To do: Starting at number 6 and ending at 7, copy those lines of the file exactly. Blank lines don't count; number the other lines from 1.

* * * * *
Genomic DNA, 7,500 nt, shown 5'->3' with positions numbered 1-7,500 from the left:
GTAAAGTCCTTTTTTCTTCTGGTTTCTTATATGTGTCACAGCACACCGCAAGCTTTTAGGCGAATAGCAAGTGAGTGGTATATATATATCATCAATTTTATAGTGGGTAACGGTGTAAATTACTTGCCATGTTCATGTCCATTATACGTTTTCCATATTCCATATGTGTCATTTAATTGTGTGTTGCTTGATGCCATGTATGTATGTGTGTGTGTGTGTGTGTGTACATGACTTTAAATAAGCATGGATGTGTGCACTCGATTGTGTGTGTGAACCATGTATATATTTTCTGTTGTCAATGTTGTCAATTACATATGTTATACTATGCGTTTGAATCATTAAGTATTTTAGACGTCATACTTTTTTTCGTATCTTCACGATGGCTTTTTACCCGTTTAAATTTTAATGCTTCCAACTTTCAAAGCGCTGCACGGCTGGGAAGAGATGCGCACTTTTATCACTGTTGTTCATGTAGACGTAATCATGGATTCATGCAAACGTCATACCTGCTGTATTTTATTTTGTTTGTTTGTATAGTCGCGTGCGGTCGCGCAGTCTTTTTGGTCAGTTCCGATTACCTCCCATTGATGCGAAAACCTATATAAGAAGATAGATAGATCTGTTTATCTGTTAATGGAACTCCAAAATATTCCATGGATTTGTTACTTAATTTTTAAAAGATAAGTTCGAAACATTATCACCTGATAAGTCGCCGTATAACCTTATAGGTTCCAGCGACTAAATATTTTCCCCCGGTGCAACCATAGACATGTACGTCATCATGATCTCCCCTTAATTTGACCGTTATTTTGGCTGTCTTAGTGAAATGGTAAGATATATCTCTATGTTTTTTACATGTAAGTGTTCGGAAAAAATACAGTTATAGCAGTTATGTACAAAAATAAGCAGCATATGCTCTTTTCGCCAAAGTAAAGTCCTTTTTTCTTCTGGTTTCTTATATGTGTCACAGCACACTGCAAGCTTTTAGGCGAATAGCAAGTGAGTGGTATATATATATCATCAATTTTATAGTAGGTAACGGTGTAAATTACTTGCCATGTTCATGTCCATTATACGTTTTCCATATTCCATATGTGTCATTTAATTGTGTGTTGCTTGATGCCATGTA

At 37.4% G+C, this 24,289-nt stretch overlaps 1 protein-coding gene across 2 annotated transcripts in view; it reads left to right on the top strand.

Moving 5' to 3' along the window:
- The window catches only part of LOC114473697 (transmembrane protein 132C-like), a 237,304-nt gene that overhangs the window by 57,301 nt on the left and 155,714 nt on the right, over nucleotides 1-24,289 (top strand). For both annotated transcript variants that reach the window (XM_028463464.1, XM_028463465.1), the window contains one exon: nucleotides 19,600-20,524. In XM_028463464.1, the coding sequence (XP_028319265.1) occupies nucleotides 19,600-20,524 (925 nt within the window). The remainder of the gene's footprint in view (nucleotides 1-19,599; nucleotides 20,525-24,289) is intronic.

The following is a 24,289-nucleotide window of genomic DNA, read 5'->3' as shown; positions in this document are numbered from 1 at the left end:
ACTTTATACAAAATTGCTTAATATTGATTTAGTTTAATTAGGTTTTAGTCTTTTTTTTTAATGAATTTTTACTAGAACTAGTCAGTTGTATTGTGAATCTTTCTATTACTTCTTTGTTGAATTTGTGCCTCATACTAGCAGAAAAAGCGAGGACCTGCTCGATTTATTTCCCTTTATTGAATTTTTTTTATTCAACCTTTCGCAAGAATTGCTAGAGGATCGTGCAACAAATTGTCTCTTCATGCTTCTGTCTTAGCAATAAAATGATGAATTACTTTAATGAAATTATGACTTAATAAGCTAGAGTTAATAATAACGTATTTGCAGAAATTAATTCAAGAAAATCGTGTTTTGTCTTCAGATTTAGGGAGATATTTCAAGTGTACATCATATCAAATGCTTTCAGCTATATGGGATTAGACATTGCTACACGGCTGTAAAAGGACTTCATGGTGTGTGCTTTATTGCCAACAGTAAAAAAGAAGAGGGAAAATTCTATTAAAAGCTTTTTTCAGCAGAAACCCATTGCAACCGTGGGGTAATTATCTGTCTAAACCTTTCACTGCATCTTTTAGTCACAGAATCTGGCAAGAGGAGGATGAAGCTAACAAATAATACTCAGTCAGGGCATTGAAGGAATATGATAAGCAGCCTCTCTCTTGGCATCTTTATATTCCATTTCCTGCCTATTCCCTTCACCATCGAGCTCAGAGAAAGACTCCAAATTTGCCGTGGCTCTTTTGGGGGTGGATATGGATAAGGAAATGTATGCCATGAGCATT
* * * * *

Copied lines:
The following is a 24,289-nucleotide window of genomic DNA, read 5'->3' as shown; positions in this document are numbered from 1 at the left end:
ACTTTATACAAAATTGCTTAATATTGATTTAGTTTAATTAGGTTTTAGTCTTTTTTTTTAATGAATTTTTACTAGAACTAGTCAGTTGTATTGTGAATCTTTCTATTACTTCTTTGTTGAATTTGTGCCTCATACTAGCAGAAAAAGCGAGGACCTGCTCGATTTATTTCCCTTTATTGAATTTTTTTTATTCAACCTTTCGCAAGAATTGCTAGAGGATCGTGCAACAAATTGTCTCTTCATGCTTCTGTCTTAGCAATAAAATGATGAATTACTTTAATGAAATTATGACTTAATAAGCTAGAGTTAATAATAACGTATTTGCAGAAATTAATTCAAGAAAATCGTGTTTTGTCTTCAGATTTAGGGAGATATTTCAAGTGTACATCATATCAAATGCTTTCAGCTATATGGGATTAGACATTGCTACACGGCTGTAAAAGGACTTCATGGTGTGTGCTTTATTGCCAACAGTAAAAAAGAAGAGGGAAAATTCTATTAAAAGCTTTTTTCAGCAGAAACCCATTGCAACCGTGGGGTAATTATCTGTCTAAACCTTTCACTGCATCTTTTAGTCACAGAATCTGGCAAGAGGAGGATGAAGCTAACAAATAATACTCAGTCAGGGCATTGAAGGAATATGATAAGCAGCCTCTCTCTTGGCATCTTTATATTCCATTTCCTGCCTATTCCCTTCACCATCGAGCTCAGAGAAAGACTCCAAATTTGCCGTGGCTCTTTTGGGGGTGGATATGGATAAGGAAATGTATGCCATGAGCATT